I’d love to be in a Coen Brothers film, or something by Curtis Hanson — did you see 8 Mile? a terrific little movie — but I’ve never worked for Lucas or Spielberg. You could name most of the directors in Hollywood I’ve never worked for. I am not offered any of the roles that Jack Nicholson gets or Warren Beatty gets, or any of these people get, and never have been and never will. So when you ask me about playing villains and would I like to play other things, I think, God, I’m just lucky if I get a villain part every once in a while.

-Dennis Hopper

Biker, 1961 © Dennis Hopper

Biker, 1961 © Dennis Hopper

I think of that with my photographs. I think of them as ‘found’ paintings because I don’t crop them, I don’t manipulate them or anything. So they’re like ‘found’ objects to me.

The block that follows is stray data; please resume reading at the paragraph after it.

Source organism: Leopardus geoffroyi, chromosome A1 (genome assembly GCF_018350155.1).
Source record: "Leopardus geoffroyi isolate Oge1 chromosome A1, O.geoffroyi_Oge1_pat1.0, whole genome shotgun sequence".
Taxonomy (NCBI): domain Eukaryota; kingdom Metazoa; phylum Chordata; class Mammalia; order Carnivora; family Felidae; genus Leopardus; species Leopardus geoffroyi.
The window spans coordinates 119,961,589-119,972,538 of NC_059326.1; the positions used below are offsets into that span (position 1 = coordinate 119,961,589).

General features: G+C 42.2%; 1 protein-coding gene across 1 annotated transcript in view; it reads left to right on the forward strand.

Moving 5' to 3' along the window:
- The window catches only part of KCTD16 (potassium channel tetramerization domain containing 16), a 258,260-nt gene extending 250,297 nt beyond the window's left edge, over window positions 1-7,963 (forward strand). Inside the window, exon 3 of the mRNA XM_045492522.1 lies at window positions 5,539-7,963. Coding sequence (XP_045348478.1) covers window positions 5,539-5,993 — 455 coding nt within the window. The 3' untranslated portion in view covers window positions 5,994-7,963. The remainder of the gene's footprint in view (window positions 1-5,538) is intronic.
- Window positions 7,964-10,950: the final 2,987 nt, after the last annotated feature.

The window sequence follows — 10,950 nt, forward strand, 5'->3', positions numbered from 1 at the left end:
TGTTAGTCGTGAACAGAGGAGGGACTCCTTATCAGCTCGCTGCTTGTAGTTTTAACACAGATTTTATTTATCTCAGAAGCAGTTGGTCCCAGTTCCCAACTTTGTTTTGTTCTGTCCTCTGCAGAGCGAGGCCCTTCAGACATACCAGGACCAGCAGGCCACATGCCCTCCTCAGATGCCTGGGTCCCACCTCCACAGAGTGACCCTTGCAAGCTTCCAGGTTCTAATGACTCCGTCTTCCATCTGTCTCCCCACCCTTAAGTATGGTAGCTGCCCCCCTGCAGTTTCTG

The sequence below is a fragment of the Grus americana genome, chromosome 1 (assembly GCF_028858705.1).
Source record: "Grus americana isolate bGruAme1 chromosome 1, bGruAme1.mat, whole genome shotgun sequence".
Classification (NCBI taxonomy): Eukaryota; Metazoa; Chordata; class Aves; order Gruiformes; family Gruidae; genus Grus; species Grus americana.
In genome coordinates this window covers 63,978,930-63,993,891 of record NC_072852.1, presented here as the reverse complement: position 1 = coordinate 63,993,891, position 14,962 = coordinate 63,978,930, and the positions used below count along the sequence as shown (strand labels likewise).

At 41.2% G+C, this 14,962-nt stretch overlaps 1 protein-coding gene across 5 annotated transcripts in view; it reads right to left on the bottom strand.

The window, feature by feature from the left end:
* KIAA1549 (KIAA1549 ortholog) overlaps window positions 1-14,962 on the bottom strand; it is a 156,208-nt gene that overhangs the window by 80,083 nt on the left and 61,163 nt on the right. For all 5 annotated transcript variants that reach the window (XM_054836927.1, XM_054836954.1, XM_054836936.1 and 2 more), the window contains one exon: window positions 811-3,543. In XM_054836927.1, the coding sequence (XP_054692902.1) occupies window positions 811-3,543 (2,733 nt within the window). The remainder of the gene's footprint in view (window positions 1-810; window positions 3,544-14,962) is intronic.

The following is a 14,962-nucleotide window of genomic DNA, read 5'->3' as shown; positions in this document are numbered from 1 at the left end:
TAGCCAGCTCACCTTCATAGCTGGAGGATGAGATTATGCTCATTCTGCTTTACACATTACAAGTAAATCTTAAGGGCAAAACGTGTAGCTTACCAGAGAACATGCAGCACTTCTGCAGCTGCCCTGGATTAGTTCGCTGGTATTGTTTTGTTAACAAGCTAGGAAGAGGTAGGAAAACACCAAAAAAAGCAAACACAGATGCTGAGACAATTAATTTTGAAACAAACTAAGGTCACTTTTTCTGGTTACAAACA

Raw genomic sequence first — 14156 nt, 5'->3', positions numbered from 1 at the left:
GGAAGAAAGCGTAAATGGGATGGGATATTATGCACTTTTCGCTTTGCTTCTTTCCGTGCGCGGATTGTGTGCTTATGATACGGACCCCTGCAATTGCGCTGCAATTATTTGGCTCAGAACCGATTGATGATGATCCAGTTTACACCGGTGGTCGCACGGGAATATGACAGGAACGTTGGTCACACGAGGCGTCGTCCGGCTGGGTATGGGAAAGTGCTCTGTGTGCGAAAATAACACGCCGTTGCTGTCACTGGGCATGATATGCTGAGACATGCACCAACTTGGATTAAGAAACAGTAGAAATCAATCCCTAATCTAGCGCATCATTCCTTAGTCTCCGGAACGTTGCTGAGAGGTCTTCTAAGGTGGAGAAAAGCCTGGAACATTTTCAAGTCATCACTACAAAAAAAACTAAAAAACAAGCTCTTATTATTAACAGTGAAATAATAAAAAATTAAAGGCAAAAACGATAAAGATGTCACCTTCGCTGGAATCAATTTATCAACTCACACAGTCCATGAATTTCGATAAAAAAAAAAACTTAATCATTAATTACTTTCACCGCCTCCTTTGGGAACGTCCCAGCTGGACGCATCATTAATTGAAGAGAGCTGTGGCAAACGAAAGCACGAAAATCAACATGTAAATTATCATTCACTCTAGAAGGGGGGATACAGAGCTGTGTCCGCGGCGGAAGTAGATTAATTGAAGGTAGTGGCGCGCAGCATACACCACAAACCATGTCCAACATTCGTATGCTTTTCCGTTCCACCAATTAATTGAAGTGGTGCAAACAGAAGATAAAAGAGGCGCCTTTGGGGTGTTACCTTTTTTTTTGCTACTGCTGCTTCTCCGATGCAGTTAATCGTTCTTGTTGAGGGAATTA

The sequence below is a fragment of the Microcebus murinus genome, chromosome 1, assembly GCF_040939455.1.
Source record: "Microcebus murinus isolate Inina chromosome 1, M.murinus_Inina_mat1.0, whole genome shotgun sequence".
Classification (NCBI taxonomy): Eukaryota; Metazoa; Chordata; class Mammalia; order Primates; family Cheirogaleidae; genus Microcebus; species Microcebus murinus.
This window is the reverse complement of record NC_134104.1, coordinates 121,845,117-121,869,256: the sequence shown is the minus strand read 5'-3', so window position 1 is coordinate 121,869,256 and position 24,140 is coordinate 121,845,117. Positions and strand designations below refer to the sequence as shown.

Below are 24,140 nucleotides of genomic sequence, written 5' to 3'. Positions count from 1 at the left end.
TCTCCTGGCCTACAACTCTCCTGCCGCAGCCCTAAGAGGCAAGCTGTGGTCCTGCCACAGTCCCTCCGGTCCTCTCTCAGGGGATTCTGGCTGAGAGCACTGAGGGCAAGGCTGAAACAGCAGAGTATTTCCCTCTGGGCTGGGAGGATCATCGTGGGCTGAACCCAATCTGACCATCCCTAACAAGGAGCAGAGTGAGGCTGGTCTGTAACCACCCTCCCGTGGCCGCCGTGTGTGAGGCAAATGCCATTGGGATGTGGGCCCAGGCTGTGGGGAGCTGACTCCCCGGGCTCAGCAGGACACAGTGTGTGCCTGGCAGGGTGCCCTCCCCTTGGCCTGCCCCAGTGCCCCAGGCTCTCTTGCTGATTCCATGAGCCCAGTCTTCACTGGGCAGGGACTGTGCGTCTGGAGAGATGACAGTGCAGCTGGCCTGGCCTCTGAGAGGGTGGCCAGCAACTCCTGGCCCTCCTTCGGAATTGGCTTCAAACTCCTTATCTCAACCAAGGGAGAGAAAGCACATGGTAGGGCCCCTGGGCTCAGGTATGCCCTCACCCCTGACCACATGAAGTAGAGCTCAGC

-Dennis Hopper

Bruce Conner (in tub), Toni Basil, Teri Garr and Ann Marshall, 1964 © Dennis Hopper

Bruce Conner (in tub), Toni Basil, Teri Garr and Ann Marshall, 1964 © Dennis Hopper

When it first started, it was inferior and the inks weren’t archival. As soon as the inks became archival, I went digital. To me, it’s like the difference between developing something in chemical or being able to spray the light. It’s like painting with light, and the computer is reading the light. When a digital photograph looks right, it looks like it was painted.

-Dennis Hopper

Claes Oldenburg (Portrait with Cake Slices), 1965 © Dennis Hopper

Claes Oldenburg (Portrait with Cake Slices), 1965 © Dennis Hopper